The days longer, the weather warmer. Yesterday, for the first time in ages, Sophie could lie in the sunshine at the open front door without being told she had to move.
The man with anger management issues and the German billionaires builder are still waiting for a court date in Toulouse. It's been delayed ( to our knowledge ) three times and has been postponed again due to the courts pandemic reduced timetable. Both protagonists have settled into a routine where they 'blank' each other out . You'd think this might be exhausting but they seem quite adept at it as they drive off to work , staring straight ahead, unsmilingly, in the morning.
The old widow has been taken ill. We walk by as they roll her out of the house on a gurney. The retired mayor had stopped by her house, as he does every morning, and found her on the kitchen floor. ( They were 'sweethearts' sixty five years ago before he went off to do national service in Algeria ). The sapeur pompiers were there within eight minutes. Not a bad response time in the depths of the countryside. As she was loaded into the back of the paramedics truck the old lady sat bolt upright and held out both arms as if she wanted to hold onto her home. This gesture went unnoticed by the busy medical team. One of those whispered ' turning of the page ' moments. Through it all the retired mayor stands by her side, his red tartan pork pie hat clasped to his chest.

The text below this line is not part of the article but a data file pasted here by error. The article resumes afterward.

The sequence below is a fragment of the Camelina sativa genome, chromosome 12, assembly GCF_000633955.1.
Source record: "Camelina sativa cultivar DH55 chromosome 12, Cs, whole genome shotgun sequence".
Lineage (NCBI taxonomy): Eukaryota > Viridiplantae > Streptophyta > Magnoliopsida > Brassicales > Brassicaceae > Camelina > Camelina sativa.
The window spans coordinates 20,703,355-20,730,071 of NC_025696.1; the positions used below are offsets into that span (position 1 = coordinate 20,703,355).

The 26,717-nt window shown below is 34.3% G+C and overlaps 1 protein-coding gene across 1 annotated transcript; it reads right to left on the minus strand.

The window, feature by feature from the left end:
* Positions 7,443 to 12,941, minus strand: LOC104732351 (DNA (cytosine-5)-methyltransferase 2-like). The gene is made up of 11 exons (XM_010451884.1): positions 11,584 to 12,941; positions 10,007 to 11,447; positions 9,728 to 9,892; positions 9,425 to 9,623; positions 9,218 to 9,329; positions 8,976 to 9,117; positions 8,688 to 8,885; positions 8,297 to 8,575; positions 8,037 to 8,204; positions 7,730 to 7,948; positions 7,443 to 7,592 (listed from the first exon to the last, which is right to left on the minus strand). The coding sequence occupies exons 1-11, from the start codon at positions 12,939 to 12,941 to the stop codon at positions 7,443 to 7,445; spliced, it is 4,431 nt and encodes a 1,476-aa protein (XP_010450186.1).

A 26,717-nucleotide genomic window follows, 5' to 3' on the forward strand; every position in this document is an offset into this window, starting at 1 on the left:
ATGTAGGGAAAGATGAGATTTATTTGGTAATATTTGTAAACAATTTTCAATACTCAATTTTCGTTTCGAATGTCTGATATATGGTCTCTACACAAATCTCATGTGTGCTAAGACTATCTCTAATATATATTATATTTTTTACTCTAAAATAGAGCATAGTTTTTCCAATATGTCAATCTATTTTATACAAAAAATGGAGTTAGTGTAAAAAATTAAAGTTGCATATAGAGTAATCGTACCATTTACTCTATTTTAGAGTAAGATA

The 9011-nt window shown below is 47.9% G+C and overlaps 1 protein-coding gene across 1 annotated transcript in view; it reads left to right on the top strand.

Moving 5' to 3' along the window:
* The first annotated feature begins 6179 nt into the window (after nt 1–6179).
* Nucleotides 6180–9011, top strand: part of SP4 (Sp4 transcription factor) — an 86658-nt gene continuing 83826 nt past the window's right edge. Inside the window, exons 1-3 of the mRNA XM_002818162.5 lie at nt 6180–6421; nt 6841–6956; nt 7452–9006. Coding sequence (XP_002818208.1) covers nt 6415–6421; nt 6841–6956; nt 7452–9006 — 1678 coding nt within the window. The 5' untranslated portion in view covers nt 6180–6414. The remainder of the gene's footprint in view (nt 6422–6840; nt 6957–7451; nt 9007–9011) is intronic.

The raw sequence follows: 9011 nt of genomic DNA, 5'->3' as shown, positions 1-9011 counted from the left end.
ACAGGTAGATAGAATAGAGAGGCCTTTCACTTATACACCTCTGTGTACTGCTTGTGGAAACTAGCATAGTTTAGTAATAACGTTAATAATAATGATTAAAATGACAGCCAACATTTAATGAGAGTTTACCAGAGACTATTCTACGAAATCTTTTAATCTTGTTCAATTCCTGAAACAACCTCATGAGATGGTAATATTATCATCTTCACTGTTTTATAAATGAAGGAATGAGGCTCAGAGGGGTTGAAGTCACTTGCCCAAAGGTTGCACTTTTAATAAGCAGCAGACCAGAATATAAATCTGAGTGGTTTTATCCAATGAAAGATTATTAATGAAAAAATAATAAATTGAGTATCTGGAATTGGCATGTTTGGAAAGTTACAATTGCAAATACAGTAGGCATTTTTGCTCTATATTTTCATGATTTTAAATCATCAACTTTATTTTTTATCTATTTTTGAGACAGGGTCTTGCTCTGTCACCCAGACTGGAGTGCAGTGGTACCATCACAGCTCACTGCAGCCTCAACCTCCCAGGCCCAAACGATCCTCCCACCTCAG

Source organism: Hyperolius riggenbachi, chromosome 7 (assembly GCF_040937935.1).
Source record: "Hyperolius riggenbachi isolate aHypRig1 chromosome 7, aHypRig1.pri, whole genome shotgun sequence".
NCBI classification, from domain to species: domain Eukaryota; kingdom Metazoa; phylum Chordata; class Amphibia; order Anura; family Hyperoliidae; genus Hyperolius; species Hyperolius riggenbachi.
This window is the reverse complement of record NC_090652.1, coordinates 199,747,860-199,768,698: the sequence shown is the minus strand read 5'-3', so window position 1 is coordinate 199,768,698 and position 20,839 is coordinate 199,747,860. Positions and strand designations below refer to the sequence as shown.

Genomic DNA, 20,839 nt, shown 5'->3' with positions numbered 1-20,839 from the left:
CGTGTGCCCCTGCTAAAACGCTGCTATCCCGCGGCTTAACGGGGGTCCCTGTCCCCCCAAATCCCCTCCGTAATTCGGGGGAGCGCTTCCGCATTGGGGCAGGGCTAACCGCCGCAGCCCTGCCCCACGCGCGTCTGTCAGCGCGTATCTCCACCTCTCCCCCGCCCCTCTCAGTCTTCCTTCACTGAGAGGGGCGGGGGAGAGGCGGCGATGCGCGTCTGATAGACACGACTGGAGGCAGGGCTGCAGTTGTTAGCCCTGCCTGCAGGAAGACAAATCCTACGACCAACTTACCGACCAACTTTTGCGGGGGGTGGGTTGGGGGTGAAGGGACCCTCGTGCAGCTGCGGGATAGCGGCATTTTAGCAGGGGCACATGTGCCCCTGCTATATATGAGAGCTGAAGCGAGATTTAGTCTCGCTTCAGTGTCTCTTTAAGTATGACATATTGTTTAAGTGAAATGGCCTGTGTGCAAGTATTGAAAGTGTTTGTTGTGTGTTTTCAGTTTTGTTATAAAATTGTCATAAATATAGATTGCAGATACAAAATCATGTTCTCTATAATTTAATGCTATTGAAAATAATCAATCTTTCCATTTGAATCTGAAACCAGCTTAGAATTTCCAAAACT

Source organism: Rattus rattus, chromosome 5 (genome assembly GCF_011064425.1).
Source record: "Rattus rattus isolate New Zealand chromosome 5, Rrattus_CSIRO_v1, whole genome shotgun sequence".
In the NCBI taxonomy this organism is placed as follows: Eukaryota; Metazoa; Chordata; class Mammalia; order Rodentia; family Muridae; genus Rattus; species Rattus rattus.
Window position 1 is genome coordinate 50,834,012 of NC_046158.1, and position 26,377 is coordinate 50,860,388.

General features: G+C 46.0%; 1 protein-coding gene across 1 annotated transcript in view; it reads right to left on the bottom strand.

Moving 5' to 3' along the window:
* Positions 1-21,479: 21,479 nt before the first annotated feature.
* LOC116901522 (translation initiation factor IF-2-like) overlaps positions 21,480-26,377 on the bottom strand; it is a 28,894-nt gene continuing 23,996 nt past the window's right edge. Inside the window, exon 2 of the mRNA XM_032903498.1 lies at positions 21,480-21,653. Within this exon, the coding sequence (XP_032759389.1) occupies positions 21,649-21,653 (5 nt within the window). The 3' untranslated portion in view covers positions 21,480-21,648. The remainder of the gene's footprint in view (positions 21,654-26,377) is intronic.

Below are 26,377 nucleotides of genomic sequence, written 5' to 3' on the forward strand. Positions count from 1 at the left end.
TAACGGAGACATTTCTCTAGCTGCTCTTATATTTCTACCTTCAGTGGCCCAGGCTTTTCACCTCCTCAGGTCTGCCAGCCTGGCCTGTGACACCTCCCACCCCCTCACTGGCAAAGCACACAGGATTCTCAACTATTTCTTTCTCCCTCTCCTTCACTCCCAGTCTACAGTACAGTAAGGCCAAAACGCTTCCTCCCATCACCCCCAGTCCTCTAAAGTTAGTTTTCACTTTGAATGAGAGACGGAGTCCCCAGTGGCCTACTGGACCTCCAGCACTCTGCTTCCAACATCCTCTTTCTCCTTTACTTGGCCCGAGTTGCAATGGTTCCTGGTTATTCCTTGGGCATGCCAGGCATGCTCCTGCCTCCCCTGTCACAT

By the 'Y' junction the man with the fancy bungalow has laboriously shoveled all the leaves from the drainage ditch onto the grass verge. This is a strange thing to do as come the next windy day they'll all blow back into the ditch again. There must be some logic to his labour but what it might be escapes me.
The tree surgeon will be here later on this morning. The end tree by the barn has developed a rather jaunty angle in the latest gale. It looms threateningly over the barn roof and the big Volvo.